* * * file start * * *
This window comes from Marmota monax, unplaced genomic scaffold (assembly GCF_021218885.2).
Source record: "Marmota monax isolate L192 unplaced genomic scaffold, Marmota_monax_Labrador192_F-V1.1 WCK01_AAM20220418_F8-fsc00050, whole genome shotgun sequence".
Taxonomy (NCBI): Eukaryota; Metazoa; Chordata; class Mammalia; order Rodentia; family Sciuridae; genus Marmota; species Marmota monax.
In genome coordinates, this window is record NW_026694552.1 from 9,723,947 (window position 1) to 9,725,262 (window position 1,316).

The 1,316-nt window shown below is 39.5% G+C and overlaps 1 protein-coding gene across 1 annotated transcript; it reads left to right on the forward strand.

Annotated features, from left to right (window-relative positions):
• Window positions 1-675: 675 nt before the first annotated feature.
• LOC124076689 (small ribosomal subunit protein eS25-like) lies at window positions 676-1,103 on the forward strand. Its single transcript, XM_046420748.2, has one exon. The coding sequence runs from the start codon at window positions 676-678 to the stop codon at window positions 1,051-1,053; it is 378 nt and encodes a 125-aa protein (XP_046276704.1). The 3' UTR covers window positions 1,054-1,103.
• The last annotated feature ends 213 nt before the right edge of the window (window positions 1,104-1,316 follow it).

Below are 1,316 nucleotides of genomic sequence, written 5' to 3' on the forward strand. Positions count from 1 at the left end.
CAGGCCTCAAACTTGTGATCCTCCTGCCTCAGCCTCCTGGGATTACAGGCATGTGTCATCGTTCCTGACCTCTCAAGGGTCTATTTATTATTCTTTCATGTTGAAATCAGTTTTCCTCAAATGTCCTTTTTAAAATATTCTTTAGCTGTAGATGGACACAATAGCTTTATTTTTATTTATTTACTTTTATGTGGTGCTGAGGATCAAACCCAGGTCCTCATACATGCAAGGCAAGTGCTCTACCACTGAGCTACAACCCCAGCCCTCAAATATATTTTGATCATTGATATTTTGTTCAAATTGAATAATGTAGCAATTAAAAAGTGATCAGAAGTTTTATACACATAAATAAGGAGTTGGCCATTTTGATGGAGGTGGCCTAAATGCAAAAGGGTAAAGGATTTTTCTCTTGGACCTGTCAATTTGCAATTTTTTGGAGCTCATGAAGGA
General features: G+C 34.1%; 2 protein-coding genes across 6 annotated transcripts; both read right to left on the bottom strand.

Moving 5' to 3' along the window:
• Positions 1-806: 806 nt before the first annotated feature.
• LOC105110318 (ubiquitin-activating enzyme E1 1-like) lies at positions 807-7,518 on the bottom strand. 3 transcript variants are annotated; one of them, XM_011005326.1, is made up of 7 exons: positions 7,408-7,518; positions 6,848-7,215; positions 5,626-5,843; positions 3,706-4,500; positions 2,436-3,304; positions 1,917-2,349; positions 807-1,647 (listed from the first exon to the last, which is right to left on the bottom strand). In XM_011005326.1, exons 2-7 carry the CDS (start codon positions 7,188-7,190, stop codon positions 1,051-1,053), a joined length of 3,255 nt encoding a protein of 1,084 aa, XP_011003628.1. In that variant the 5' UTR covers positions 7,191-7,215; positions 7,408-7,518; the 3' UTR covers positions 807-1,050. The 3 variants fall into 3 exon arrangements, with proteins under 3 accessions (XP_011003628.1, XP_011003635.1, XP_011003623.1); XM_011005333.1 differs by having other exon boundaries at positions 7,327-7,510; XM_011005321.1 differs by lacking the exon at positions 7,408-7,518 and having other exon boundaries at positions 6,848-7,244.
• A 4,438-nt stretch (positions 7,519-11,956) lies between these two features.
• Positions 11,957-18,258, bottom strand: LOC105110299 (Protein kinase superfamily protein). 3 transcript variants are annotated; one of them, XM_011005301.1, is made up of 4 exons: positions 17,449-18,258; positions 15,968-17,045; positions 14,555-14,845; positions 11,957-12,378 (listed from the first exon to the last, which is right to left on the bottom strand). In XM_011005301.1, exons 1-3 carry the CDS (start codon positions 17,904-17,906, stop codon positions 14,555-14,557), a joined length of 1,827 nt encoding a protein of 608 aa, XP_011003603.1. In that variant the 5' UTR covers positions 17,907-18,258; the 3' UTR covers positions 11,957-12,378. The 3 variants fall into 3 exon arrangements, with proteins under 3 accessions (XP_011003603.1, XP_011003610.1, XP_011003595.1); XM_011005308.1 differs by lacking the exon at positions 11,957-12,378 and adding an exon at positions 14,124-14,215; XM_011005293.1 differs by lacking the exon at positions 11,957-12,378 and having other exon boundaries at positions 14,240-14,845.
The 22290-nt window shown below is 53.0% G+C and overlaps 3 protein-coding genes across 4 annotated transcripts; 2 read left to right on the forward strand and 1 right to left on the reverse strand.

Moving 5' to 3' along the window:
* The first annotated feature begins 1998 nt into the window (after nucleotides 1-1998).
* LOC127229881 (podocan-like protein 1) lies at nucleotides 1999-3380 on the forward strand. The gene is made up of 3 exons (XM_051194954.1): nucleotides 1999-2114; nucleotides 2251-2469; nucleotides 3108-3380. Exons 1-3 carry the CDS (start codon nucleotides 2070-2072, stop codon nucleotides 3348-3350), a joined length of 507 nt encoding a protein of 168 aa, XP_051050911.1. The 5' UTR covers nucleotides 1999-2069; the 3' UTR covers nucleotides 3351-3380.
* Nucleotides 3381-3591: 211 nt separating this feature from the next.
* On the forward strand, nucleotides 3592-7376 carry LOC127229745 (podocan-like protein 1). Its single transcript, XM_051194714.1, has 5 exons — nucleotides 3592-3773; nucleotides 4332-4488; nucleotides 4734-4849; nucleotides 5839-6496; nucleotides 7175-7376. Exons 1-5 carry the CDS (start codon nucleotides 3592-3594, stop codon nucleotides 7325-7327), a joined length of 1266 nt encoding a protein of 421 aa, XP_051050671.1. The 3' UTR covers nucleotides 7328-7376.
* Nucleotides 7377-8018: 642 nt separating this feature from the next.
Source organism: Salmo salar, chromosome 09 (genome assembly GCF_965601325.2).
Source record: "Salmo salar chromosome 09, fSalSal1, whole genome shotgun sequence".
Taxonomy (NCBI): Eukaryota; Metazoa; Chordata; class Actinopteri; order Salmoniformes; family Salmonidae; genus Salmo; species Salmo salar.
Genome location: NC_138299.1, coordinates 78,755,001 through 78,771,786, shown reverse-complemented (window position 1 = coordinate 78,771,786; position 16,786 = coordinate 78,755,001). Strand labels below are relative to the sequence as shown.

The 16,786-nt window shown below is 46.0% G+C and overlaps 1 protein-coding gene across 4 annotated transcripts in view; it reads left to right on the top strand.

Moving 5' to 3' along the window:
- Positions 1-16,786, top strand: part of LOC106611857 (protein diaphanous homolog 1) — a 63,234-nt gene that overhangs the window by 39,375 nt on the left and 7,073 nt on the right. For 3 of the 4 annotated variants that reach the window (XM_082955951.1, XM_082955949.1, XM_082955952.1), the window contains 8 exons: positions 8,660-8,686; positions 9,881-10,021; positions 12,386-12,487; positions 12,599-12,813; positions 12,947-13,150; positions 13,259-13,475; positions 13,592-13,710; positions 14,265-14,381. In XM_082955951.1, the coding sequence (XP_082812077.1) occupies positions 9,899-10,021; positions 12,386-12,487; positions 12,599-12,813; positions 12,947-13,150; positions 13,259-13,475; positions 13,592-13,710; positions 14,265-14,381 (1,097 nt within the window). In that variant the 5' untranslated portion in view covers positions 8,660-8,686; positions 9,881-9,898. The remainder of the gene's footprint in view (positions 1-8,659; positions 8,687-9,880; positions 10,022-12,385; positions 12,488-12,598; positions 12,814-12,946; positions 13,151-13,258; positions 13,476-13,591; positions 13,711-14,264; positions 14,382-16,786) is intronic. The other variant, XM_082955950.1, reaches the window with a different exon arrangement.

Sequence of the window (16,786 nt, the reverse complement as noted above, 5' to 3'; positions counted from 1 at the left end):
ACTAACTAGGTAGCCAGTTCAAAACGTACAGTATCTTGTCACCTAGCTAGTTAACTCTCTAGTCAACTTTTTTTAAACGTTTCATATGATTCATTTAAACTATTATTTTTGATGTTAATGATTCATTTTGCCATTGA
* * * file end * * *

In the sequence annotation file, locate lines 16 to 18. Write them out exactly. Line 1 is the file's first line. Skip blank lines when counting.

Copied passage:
• A 4,438-nt stretch (positions 7,519-11,956) lies between these two features.
• Positions 11,957-18,258, bottom strand: LOC105110299 (Protein kinase superfamily protein). 3 transcript variants are annotated; one of them, XM_011005301.1, is made up of 4 exons: positions 17,449-18,258; positions 15,968-17,045; positions 14,555-14,845; positions 11,957-12,378 (listed from the first exon to the last, which is right to left on the bottom strand). In XM_011005301.1, exons 1-3 carry the CDS (start codon positions 17,904-17,906, stop codon positions 14,555-14,557), a joined length of 1,827 nt encoding a protein of 608 aa, XP_011003603.1. In that variant the 5' UTR covers positions 17,907-18,258; the 3' UTR covers positions 11,957-12,378. The 3 variants fall into 3 exon arrangements, with proteins under 3 accessions (XP_011003603.1, XP_011003610.1, XP_011003595.1); XM_011005308.1 differs by lacking the exon at positions 11,957-12,378 and adding an exon at positions 14,124-14,215; XM_011005293.1 differs by lacking the exon at positions 11,957-12,378 and having other exon boundaries at positions 14,240-14,845.
The 22290-nt window shown below is 53.0% G+C and overlaps 3 protein-coding genes across 4 annotated transcripts; 2 read left to right on the forward strand and 1 right to left on the reverse strand.